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An olfactory receptor pseudogene whose function emerged (...)

J Struct Funct Genomics. 2008 Dec ;9(1-4):29-40
An olfactory receptor pseudogene whose function emerged in humans : a case study in the evolution of structure-function in GPCRs.
Lai PC, Bahl G, Gremigni M, Matarazzo V, Clot-Faybesse O, Ronin C, Crasto CJ.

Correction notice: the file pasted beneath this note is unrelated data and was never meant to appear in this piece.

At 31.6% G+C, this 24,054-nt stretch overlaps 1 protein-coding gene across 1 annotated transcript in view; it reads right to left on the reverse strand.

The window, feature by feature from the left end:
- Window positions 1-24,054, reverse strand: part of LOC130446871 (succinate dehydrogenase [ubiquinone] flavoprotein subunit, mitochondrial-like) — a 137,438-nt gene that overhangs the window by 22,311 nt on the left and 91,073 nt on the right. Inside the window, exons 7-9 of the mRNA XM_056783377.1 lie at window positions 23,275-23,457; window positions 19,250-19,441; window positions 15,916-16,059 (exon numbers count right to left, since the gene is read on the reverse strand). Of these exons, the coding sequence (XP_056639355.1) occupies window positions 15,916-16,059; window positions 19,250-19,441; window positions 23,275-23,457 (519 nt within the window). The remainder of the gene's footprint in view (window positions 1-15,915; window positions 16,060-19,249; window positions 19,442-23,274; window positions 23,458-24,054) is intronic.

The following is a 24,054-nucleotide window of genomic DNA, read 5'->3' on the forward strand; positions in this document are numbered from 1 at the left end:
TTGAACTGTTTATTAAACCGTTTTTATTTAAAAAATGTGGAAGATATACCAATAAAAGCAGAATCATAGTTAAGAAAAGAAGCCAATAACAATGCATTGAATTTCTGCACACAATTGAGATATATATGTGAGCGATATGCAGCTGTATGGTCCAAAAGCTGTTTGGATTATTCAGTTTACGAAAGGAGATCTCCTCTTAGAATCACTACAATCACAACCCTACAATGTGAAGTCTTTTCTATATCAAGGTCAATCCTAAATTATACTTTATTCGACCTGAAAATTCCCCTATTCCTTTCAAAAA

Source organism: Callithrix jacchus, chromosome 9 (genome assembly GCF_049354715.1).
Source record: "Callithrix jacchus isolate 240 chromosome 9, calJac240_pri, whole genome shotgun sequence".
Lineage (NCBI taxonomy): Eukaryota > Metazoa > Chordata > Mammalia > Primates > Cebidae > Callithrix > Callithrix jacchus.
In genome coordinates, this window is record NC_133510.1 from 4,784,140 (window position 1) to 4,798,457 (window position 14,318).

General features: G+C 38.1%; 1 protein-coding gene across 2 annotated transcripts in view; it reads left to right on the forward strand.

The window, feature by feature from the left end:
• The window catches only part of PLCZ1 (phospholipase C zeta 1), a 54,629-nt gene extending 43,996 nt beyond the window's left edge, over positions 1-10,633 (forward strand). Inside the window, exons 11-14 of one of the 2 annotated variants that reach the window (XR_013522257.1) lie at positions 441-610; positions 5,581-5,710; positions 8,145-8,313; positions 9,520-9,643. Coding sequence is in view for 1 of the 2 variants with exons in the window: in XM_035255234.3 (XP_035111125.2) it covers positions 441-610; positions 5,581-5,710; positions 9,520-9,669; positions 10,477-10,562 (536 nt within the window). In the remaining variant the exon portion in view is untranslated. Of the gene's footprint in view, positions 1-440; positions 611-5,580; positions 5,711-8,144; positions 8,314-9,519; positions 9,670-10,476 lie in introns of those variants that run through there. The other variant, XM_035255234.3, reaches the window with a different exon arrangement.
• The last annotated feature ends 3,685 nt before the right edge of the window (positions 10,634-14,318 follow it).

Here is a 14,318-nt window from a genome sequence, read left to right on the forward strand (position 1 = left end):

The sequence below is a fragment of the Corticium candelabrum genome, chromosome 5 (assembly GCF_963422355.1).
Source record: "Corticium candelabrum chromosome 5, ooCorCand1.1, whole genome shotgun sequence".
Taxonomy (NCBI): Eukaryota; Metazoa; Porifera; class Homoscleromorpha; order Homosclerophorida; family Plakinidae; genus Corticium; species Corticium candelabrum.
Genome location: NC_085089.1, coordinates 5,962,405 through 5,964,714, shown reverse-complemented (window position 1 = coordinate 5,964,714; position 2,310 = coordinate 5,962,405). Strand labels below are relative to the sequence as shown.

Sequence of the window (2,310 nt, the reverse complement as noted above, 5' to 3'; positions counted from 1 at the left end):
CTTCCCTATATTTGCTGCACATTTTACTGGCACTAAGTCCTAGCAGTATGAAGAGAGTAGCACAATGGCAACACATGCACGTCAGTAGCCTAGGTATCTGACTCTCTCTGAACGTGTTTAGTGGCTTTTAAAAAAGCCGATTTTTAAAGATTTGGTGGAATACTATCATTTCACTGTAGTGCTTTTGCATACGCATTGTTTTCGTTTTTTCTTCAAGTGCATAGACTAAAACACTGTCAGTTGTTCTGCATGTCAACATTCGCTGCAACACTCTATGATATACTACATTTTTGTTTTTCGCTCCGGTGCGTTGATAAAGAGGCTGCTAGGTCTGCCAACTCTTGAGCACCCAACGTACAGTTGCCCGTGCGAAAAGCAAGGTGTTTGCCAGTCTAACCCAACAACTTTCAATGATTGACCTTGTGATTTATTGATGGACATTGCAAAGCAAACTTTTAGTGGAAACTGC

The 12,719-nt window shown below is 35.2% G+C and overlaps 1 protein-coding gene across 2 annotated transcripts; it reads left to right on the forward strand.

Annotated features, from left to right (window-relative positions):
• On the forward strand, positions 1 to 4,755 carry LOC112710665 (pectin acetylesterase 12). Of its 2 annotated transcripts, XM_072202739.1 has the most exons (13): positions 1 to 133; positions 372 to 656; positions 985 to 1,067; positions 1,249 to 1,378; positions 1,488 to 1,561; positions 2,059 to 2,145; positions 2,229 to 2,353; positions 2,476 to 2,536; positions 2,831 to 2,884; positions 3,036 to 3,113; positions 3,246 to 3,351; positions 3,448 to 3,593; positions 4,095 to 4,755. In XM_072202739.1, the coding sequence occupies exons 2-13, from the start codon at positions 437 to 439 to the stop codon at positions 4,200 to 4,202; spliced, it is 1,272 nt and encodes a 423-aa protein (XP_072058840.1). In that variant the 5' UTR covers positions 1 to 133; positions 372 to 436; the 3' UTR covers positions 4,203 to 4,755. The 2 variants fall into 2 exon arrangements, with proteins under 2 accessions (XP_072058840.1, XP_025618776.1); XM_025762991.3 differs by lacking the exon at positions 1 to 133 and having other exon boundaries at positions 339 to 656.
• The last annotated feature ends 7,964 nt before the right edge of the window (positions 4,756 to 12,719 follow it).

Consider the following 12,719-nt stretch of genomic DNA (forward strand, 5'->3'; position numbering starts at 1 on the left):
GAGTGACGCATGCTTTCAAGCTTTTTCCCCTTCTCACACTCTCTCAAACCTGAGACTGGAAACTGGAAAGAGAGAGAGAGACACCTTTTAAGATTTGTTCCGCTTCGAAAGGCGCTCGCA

Human olfactory receptor, hOR17-210, is identified as a pseudogene in the human genome. Experimental data has shown however, that the gene product of frame-shifted, cloned hOR17-210 cDNA was able to bind an odorant-binding protein and is narrowly tuned for excitation by cyclic ketones. Supported by experimental results, we used the bioinformatics methods of sequence analysis (genome-wide and pair-wise), computational protein modeling and docking, to show that functionality in this receptor is retained due to sequence-structure features not previously observed in mammalian ORs. This receptor does not possess the first two transmembrane helical domains (of seven typically seen in GPCRs). It however, possesses an additional TM that has not been observed in other human olfactory receptors. By incorporating these novel structural features, we created two putative models for this receptor. We also docked odor ligands that were experimentally shown to bind hOR17-210. We show how and why structural modifications of OR17-210 do not hinder this receptor’s functionality. Our studies reveal that novel gene rearrangements that result in sequence and structural diversity may have a bearing on OR and GPCR function and evolution.


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